Aaaarrrgggghhh! The battery on my Surface Pro 7 is giving up the ghost. Yesterday during a conference the screen started to flicker slightly and I noticed the battery level was dropping at a rate faster than I'd seen before. I knew it was inevitable, and I've been seeing indications of declining battery capacity for a few months now.
This is a work tablet, so I didn't pay for it. It's served as my office laptop for several years and I've come to really appreciate the Surface tablet form factor. I retire in less than a year, so I'm likely stuck with finding a replacement on my own (nothing provided by employer largesse). I've got several personal laptops that can fill the gap, but what I really like about the Surface line is the ability to outboard video to a dual monitor setup using the Surface docking station. My question now is, do I invest in a closed hardware solution? Surface Pros can not be opened up for a battery replacement. Microsoft wants you to toss it and buy a new one. Planned obsolescence. I'm thinking that any new laptops or tablets I buy for field use in Amateur Radio will have replaceable batteries.
I've got a very good Dell 5414 rugged laptop that I bought used about 4 years ago. It's my ham radio field laptop. It's got an i5 processor, 16 gb of RAM and a 128 gb SSD. It's a workhorse, and even four years on is still a very viable computer. It's only real drawback is that it'll eat a battery in about a year. But that's OK, because the design of this laptop means I can open the battery bay door and slide in a new battery. No dying battery angst.
My experience is that the ability to easily replace batteries extends the service life of a laptop or tablet for at least a year. After three years most mobile device batteries start to show a serious decline in capacity; it's just the nature of the technology. Users find themselves plugging in their laptop or tablet more frequently to 'top it off', and very quickly the device turns into a small format desktop computer, permanently tethered to a power supply. A replaceable battery restores the functionality of the device - it gives your laptop or tablet a new lease on life. The vast majority of laptops and tablets, particularly laptops, are still very viable computing devices when they get tossed into the electronics recycling bin. The only reason they are there is because the batteries died.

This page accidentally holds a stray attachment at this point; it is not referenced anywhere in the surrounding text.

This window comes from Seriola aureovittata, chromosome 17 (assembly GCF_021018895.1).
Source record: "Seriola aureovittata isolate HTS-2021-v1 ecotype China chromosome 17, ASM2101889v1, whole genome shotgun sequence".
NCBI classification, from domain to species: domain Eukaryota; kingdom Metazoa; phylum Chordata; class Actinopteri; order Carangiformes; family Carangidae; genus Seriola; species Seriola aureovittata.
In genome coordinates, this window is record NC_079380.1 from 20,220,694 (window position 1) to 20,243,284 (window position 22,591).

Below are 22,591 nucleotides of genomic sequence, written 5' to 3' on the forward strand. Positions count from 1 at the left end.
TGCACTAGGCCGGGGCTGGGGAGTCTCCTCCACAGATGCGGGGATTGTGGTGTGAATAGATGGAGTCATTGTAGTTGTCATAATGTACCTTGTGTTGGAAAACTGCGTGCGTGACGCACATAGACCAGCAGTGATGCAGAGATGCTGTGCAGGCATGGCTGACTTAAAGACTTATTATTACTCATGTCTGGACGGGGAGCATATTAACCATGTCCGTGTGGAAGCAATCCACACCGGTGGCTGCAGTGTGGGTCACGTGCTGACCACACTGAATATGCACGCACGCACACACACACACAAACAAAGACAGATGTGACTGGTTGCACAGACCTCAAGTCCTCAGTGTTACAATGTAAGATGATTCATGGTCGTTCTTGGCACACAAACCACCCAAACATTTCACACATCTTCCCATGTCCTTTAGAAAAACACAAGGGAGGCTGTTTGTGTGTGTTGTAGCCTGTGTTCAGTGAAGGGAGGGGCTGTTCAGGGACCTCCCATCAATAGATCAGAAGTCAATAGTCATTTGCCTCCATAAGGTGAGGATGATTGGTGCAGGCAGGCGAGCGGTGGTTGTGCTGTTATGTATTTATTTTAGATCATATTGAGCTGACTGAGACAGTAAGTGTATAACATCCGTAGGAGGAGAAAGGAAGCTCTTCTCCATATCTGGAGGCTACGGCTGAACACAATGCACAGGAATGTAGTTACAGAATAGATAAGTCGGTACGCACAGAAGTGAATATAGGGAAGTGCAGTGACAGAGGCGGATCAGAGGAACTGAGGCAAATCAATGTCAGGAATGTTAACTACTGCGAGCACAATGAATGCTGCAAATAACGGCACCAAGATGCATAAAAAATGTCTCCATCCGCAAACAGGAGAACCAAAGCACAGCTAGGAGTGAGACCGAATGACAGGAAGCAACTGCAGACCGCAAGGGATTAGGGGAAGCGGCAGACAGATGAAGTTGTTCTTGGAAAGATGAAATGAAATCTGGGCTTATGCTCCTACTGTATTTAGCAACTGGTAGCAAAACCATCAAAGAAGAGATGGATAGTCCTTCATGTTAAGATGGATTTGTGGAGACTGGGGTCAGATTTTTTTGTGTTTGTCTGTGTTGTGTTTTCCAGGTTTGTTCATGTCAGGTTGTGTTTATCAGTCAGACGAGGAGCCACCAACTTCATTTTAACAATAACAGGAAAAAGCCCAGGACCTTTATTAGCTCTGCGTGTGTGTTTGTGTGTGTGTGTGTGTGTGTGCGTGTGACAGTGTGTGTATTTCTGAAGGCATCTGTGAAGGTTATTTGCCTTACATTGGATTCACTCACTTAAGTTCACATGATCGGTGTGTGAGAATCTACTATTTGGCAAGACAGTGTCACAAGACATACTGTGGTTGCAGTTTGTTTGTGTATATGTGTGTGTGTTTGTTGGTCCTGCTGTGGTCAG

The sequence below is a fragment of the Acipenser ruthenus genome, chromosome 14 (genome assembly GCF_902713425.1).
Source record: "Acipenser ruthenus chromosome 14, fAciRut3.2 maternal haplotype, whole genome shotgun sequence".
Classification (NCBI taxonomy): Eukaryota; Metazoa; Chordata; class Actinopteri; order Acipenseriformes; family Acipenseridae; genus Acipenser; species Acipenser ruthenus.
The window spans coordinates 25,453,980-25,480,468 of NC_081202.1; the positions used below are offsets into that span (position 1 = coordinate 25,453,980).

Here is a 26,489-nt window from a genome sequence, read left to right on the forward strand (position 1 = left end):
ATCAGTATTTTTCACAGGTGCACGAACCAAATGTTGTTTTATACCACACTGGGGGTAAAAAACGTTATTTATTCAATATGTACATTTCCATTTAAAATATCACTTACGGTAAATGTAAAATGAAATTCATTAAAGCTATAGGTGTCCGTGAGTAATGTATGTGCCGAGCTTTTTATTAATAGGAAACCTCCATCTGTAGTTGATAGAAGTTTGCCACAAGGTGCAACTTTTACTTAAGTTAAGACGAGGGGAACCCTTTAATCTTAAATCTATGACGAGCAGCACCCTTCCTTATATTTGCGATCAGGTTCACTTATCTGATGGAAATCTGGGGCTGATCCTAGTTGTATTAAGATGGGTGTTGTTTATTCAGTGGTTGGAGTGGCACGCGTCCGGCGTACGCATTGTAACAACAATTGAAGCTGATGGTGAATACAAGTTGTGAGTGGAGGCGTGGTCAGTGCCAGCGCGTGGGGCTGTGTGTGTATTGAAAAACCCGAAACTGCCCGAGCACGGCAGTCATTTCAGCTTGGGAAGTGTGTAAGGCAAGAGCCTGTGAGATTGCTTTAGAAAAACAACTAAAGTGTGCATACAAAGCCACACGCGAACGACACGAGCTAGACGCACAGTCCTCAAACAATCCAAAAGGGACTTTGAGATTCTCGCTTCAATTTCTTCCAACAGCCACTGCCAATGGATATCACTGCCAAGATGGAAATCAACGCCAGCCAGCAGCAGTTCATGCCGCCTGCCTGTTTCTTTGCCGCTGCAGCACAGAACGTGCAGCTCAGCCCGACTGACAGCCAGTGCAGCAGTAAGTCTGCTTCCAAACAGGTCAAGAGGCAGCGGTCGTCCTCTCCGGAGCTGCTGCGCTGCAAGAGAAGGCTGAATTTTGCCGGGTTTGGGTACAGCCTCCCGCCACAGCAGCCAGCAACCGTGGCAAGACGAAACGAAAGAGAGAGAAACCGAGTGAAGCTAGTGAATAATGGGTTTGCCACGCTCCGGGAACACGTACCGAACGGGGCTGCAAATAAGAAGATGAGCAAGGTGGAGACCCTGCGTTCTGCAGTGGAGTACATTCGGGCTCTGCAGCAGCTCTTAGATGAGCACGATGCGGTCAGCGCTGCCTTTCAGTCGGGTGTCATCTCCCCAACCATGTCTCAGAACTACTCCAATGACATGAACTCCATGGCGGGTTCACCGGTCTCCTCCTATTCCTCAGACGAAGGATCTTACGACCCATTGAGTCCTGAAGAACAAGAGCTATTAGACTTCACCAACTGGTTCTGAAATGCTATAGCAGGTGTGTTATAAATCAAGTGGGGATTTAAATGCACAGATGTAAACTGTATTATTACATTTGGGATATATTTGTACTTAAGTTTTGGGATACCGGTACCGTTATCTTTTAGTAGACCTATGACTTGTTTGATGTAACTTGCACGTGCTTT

Replaceable batteries also makes the concept of the fully off-grid computer possible. My expectation for a field computer is that I get at least 6 hours of laptop use with a 10% reserve. If that means I've got to swap out batteries in that 6 hour period, so be it. The design of laptops like the Dell 5412 (and its successors) means this 6 hour requirement is easy to achieve, and even exceed.
Of course all computers and tablets have limited lifespans. At some point my Dell will be orphaned by Microsoft (I already know I can't install Windows 11 on it), replacement batteries will become impossible to find, or I'll have a hardware failure. But considering that this is a 4 year old laptop that still has more than adequate processing power for today's routine tasks, and that I've been able to do two battery replacements on it for a small fraction of the cost of a new laptop, I'd say my plan to buy future devices only if they take replaceable batteries is a sound one.
Post a Comment